EVALUATING OUR EFFORTS
One of our current strategic priorities is to better understand and communicate the impact of our funding. We established common quantitative measures for our grantees so we could better identify how many people are being served with our funding. We also developed a multi-year evaluation plan. We evaluated our Connecting Articling Fellowship program and are in the process of reviewing the Connecting Ottawa program. We also commissioned important research about frontline workers who provide community-based legal help. We will be sharing the results of our evaluations.
EVERY PENNY COUNTS
The Foundation’s primary source of revenue is the interest earned on lawyers’ and paralegals’ mixed trust accounts. It is important that every penny owed finds its way to the Foundation in order for us to continue our grantmaking. This is especially true in these times of record low interest rates. We depend on the cooperation of the legal professions and financial institutions to achieve this goal.
We worked closely with the Law Society of Upper Canada on improvements to the professions’ annual reporting process to ensure that the legal professions are reporting their mixed trust accounts, and we continued to meet with financial institutions to verify that all mixed trust accounts are recorded accurately.
BOARD OF TRUSTEES CHANGES
Paul Schabas resigned as Chair of the Board in 2016, and I had the honour of succeeding him in that position. Paul was, and is, an extraordinary champion of the Foundation and of access to justice. Paul served on the Foundation for nine years. He brought a serious and thoughtful approach to the Foundation’s work and was always focused on supporting and valuing the perspectives of our grantees.
Also in 2016, Christopher Clifford stepped down from the Board after three years of dedicated service. Two new Trustees joined us: Paul Le Vay and Isfahan Merali. Over his career, Paul has shown a deep commitment to improving access to justice for Franco-Ontarians and is past President of L’Association des juristes d’expression française de l’Ontario (AJEFO). The first female South Asian Bencher in the Law Society’s history, Isfahan has spent her legal career working to advance the rights of diverse groups and individuals who face barriers and challenges in society.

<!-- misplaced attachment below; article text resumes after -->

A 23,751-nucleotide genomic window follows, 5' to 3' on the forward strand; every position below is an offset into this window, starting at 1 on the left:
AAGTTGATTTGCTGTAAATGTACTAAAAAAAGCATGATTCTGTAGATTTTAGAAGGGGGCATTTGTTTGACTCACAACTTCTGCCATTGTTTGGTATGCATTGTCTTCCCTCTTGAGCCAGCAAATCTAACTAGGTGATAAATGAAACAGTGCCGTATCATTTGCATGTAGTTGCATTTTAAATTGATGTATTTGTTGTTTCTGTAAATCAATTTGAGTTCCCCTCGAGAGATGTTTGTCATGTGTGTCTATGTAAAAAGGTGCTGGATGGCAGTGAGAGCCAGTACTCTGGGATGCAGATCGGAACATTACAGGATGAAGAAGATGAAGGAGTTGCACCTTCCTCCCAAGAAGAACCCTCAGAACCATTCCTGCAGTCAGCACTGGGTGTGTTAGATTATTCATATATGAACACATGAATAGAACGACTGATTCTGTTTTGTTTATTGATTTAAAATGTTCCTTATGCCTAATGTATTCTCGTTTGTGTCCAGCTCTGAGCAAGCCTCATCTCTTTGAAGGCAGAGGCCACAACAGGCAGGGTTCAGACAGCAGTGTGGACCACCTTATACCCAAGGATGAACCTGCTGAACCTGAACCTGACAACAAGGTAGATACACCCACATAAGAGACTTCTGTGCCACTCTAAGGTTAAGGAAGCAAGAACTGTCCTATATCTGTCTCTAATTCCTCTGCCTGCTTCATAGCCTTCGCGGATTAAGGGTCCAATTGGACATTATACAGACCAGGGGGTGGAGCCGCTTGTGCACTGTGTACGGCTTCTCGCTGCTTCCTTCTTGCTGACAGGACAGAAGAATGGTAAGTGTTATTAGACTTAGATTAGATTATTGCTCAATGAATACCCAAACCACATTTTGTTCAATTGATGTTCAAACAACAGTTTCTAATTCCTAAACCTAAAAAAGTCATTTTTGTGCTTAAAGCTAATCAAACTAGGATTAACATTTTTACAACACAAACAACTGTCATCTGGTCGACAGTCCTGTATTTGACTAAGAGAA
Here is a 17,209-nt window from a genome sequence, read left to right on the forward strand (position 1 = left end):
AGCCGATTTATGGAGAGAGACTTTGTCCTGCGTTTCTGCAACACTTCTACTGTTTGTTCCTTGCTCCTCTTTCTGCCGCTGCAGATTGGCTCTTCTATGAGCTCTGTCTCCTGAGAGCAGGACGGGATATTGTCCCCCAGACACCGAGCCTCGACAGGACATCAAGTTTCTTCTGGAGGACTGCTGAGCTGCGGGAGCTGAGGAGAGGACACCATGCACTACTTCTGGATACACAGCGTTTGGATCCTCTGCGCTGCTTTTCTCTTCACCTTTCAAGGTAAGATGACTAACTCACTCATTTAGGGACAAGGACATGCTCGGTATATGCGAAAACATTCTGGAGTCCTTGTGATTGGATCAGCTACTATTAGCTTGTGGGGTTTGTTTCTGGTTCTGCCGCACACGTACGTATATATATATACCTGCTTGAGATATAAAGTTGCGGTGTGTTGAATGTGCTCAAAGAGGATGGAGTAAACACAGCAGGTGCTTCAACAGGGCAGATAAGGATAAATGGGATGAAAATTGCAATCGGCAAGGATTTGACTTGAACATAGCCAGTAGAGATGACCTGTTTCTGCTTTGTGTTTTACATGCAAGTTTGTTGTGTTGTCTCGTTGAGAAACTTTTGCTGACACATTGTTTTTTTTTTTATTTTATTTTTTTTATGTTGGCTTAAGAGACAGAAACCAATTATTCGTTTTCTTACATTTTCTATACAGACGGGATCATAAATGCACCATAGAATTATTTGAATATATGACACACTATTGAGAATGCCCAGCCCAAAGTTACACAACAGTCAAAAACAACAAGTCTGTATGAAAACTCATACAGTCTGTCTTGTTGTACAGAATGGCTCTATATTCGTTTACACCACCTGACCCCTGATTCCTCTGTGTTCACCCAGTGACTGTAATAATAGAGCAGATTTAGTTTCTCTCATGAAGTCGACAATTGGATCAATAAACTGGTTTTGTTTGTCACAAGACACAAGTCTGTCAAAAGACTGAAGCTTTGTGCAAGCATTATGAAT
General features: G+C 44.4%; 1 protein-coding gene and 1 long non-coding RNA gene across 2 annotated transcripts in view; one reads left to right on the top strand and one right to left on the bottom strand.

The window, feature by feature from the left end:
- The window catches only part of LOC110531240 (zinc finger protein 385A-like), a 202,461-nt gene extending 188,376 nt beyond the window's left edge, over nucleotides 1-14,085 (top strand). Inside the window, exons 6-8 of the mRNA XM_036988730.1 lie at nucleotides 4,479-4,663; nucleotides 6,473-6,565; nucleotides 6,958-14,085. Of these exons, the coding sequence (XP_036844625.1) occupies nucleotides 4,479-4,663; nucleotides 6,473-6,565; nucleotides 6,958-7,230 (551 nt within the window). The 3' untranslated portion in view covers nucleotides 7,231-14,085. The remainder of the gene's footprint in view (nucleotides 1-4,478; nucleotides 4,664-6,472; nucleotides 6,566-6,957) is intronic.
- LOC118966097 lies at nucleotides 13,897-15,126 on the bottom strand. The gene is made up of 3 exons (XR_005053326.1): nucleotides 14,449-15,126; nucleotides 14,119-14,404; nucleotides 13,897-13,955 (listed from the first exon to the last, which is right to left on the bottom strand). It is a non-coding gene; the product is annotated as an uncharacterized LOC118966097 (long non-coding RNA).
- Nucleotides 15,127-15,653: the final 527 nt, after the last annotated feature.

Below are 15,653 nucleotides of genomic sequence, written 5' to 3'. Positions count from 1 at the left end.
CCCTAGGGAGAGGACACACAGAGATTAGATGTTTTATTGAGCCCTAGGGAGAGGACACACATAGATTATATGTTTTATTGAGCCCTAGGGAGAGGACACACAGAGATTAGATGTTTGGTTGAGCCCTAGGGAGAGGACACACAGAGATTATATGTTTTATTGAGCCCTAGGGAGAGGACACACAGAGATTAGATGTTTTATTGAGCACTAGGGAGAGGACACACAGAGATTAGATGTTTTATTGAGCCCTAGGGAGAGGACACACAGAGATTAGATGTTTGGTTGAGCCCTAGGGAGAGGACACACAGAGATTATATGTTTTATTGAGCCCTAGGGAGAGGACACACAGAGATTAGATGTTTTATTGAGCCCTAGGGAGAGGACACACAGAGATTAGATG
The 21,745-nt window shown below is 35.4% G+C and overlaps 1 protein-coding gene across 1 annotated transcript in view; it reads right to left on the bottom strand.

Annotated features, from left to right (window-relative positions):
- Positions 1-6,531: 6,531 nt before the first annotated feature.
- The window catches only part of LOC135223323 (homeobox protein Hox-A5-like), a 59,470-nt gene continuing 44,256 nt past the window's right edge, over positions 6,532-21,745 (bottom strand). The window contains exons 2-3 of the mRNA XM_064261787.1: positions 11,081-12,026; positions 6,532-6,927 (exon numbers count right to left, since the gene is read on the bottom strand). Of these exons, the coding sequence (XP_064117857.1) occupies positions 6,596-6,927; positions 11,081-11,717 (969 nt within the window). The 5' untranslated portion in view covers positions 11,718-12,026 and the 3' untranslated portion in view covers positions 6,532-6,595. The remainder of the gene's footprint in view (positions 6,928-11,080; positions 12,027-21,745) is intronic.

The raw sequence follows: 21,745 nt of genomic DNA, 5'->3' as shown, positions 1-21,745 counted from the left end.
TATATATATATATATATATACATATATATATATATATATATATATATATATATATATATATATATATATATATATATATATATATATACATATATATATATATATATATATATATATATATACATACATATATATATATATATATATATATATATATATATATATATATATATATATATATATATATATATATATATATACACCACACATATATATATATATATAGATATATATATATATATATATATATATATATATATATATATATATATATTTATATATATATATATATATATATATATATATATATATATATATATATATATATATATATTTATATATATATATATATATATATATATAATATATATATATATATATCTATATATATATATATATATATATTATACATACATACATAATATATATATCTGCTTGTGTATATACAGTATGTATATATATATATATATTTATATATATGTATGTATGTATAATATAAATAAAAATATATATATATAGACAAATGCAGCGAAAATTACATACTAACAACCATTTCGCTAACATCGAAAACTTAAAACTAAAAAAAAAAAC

THE PEOPLE BEHIND THE GRANTS
Writing this message gave me the opportunity to reflect on my first year as Chair. I spent many hours learning about the work of our grantees, meeting them in-person, and seeing them in action. For example, I met with the Ontario law Deans and visited law schools in Windsor and Thunder Bay. I talked to lawyers and law students at student legal aid clinics and to faculty who focus on improving justice for Indigenous peoples and self-represented litigants, among others.
My visit to Thunder Bay also allowed me to attend the opening ceremony of the Indigenous Peoples’ Court and a celebratory dinner hosted by the Thunder Bay Indian Friendship Centre, a grantee, and the Nishnawbe-Aski Legal Services Corporation. This gave me a wonderful opportunity to see how the tremendous efforts of community organizations and justice partners, with a little help from a grant from us, can lead to innovative solutions that address pressing access to justice needs, such as the over-representation of Indigenous people within the criminal justice system.
For this annual report, we wanted to give you the opportunity to meet some of the people ‘behind the grants’ too. We chose one area of our granting to focus on, sharing some of what I learned and saw first-hand: how law schools and law students are serving the public and furthering access to justice.
Getting to know the people behind the grants has been a real gift to me. But more than that, I am convinced that the work they are doing to understand the issues and provide practical solutions is helping to advance access to justice for the people of Ontario.